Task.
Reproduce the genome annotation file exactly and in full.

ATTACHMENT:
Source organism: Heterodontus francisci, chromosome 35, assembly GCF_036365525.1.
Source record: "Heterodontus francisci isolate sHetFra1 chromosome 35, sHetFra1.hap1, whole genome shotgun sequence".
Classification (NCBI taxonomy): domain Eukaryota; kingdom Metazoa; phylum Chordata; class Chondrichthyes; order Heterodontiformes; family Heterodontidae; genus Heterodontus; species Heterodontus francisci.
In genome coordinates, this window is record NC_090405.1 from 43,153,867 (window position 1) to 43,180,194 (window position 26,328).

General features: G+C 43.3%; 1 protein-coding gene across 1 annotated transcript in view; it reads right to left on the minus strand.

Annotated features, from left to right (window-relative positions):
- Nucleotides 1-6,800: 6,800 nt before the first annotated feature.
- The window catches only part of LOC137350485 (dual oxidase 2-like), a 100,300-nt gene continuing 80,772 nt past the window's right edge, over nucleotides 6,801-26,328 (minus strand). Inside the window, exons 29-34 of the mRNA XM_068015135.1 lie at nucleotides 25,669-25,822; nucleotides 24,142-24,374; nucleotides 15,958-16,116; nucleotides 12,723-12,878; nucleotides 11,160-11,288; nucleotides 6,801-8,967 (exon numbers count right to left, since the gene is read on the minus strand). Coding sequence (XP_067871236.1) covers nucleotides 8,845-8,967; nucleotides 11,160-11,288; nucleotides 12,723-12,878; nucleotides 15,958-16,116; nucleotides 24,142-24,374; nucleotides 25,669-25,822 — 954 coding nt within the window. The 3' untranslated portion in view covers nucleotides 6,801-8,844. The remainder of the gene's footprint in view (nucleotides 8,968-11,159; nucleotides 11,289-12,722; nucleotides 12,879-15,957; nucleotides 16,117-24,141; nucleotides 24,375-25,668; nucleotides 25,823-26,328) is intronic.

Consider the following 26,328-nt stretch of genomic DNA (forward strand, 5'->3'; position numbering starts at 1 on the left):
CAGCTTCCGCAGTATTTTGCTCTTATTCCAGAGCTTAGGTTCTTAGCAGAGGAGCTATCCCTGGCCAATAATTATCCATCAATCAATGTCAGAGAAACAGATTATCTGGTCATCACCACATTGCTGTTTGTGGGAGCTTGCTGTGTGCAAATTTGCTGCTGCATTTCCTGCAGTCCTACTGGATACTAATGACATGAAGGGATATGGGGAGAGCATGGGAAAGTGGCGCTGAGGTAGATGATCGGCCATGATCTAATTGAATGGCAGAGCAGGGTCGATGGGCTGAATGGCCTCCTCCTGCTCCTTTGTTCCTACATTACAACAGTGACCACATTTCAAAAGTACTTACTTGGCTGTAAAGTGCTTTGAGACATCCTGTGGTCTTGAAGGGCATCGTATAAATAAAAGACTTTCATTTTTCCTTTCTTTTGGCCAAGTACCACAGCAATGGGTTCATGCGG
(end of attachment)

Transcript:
Source organism: Heterodontus francisci, chromosome 35, assembly GCF_036365525.1.
Source record: "Heterodontus francisci isolate sHetFra1 chromosome 35, sHetFra1.hap1, whole genome shotgun sequence".
Classification (NCBI taxonomy): domain Eukaryota; kingdom Metazoa; phylum Chordata; class Chondrichthyes; order Heterodontiformes; family Heterodontidae; genus Heterodontus; species Heterodontus francisci.
In genome coordinates, this window is record NC_090405.1 from 43,153,867 (window position 1) to 43,180,194 (window position 26,328).

General features: G+C 43.3%; 1 protein-coding gene across 1 annotated transcript in view; it reads right to left on the minus strand.

Annotated features, from left to right (window-relative positions):
- Nucleotides 1-6,800: 6,800 nt before the first annotated feature.
- The window catches only part of LOC137350485 (dual oxidase 2-like), a 100,300-nt gene continuing 80,772 nt past the window's right edge, over nucleotides 6,801-26,328 (minus strand). Inside the window, exons 29-34 of the mRNA XM_068015135.1 lie at nucleotides 25,669-25,822; nucleotides 24,142-24,374; nucleotides 15,958-16,116; nucleotides 12,723-12,878; nucleotides 11,160-11,288; nucleotides 6,801-8,967 (exon numbers count right to left, since the gene is read on the minus strand). Coding sequence (XP_067871236.1) covers nucleotides 8,845-8,967; nucleotides 11,160-11,288; nucleotides 12,723-12,878; nucleotides 15,958-16,116; nucleotides 24,142-24,374; nucleotides 25,669-25,822 — 954 coding nt within the window. The 3' untranslated portion in view covers nucleotides 6,801-8,844. The remainder of the gene's footprint in view (nucleotides 8,968-11,159; nucleotides 11,289-12,722; nucleotides 12,879-15,957; nucleotides 16,117-24,141; nucleotides 24,375-25,668; nucleotides 25,823-26,328) is intronic.

Consider the following 26,328-nt stretch of genomic DNA (forward strand, 5'->3'; position numbering starts at 1 on the left):
CAGCTTCCGCAGTATTTTGCTCTTATTCCAGAGCTTAGGTTCTTAGCAGAGGAGCTATCCCTGGCCAATAATTATCCATCAATCAATGTCAGAGAAACAGATTATCTGGTCATCACCACATTGCTGTTTGTGGGAGCTTGCTGTGTGCAAATTTGCTGCTGCATTTCCTGCAGTCCTACTGGATACTAATGACATGAAGGGATATGGGGAGAGCATGGGAAAGTGGCGCTGAGGTAGATGATCGGCCATGATCTAATTGAATGGCAGAGCAGGGTCGATGGGCTGAATGGCCTCCTCCTGCTCCTTTGTTCCTACATTACAACAGTGACCACATTTCAAAAGTACTTACTTGGCTGTAAAGTGCTTTGAGACATCCTGTGGTCTTGAAGGGCATCGTATAAATAAAAGACTTTCATTTTTCCTTTCTTTTGGCCAAGTACCACAGCAATGGGTTCATGCGG